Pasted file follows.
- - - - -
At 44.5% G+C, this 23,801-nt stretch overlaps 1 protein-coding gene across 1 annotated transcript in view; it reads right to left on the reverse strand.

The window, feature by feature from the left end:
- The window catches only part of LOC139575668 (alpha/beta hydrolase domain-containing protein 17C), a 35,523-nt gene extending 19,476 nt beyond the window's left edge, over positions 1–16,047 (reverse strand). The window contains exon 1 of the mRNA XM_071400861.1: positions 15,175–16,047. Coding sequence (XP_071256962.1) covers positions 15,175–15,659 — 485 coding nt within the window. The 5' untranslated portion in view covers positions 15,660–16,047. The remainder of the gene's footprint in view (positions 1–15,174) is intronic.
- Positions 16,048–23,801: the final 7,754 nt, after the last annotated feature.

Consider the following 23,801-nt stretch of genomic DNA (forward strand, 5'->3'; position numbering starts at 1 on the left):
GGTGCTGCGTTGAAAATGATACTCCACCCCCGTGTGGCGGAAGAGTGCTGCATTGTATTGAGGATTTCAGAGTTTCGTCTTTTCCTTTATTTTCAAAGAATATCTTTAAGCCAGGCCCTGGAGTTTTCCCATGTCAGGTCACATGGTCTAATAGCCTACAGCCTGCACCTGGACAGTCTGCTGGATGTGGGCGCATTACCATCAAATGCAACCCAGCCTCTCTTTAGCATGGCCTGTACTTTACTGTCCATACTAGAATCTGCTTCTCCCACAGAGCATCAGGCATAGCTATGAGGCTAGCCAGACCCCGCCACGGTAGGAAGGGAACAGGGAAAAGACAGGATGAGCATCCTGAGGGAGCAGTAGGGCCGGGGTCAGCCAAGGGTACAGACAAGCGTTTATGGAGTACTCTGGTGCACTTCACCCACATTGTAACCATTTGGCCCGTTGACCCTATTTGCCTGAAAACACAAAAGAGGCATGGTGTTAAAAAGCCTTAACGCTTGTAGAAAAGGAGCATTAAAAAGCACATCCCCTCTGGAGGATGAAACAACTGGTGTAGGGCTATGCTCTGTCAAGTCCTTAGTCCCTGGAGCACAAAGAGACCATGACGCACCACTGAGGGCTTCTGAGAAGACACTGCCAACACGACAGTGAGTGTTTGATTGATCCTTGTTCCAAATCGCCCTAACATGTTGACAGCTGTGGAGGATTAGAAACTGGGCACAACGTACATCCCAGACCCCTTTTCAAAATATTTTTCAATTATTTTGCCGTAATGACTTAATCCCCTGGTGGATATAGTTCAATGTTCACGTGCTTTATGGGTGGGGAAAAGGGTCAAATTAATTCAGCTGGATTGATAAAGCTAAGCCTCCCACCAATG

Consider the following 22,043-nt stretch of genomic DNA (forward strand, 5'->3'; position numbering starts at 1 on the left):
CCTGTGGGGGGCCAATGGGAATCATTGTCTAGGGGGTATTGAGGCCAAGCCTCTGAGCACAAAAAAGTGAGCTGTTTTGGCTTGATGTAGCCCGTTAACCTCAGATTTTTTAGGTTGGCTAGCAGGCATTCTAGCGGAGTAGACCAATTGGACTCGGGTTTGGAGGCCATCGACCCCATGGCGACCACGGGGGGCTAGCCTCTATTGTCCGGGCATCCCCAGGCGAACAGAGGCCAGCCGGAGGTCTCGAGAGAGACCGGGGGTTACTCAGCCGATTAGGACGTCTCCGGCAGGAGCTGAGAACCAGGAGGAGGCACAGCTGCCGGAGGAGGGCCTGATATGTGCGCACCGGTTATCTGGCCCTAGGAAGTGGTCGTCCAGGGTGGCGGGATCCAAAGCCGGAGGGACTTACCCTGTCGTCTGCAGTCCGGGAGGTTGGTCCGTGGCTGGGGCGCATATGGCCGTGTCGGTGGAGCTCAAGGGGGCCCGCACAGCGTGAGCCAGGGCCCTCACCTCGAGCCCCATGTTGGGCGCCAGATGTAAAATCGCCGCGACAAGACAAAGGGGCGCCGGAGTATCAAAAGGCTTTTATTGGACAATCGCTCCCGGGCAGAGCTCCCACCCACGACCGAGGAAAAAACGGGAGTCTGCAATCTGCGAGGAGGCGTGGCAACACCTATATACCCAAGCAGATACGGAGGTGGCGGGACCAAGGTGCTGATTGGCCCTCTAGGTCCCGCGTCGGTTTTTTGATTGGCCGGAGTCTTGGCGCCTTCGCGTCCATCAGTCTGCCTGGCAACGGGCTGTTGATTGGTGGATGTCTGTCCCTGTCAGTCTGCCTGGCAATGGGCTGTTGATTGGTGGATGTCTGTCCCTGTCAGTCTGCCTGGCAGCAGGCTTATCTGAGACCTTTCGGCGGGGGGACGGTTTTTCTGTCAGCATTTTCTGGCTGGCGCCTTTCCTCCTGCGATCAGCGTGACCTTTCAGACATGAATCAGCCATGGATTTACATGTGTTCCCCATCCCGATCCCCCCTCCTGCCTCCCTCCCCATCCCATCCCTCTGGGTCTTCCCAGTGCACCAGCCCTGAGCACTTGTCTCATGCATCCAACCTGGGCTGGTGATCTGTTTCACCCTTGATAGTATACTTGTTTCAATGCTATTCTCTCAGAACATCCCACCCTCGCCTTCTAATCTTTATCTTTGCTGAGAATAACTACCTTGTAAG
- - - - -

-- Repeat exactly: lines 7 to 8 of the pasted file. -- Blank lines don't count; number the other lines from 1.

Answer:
Consider the following 22,043-nt stretch of genomic DNA (forward strand, 5'->3'; position numbering starts at 1 on the left):
CCTGTGGGGGGCCAATGGGAATCATTGTCTAGGGGGTATTGAGGCCAAGCCTCTGAGCACAAAAAAGTGAGCTGTTTTGGCTTGATGTAGCCCGTTAACCTCAGATTTTTTAGGTTGGCTAGCAGGCATTCTAGCGGAGTAGACCAATTGGACTCGGGTTTGGAGGCCATCGACCCCATGGCGACCACGGGGGGCTAGCCTCTATTGTCCGGGCATCCCCAGGCGAACAGAGGCCAGCCGGAGGTCTCGAGAGAGACCGGGGGTTACTCAGCCGATTAGGACGTCTCCGGCAGGAGCTGAGAACCAGGAGGAGGCACAGCTGCCGGAGGAGGGCCTGATATGTGCGCACCGGTTATCTGGCCCTAGGAAGTGGTCGTCCAGGGTGGCGGGATCCAAAGCCGGAGGGACTTACCCTGTCGTCTGCAGTCCGGGAGGTTGGTCCGTGGCTGGGGCGCATATGGCCGTGTCGGTGGAGCTCAAGGGGGCCCGCACAGCGTGAGCCAGGGCCCTCACCTCGAGCCCCATGTTGGGCGCCAGATGTAAAATCGCCGCGACAAGACAAAGGGGCGCCGGAGTATCAAAAGGCTTTTATTGGACAATCGCTCCCGGGCAGAGCTCCCACCCACGACCGAGGAAAAAACGGGAGTCTGCAATCTGCGAGGAGGCGTGGCAACACCTATATACCCAAGCAGATACGGAGGTGGCGGGACCAAGGTGCTGATTGGCCCTCTAGGTCCCGCGTCGGTTTTTTGATTGGCCGGAGTCTTGGCGCCTTCGCGTCCATCAGTCTGCCTGGCAACGGGCTGTTGATTGGTGGATGTCTGTCCCTGTCAGTCTGCCTGGCAATGGGCTGTTGATTGGTGGATGTCTGTCCCTGTCAGTCTGCCTGGCAGCAGGCTTATCTGAGACCTTTCGGCGGGGGGACGGTTTTTCTGTCAGCATTTTCTGGCTGGCGCCTTTCCTCCTGCGATCAGCGTGACCTTTCAGACATGAATCAGCCATGGATTTACATGTGTTCCCCATCCCGATCCCCCCTCCTGCCTCCCTCCCCATCCCATCCCTCTGGGTCTTCCCAGTGCACCAGCCCTGAGCACTTGTCTCATGCATCCAACCTGGGCTGGTGATCTGTTTCACCCTTGATAGTATACTTGTTTCAATGCTATTCTCTCAGAACATCCCACCCTCGCCTTCTAATCTTTATCTTTGCTGAGAATAACTACCTTGTAAG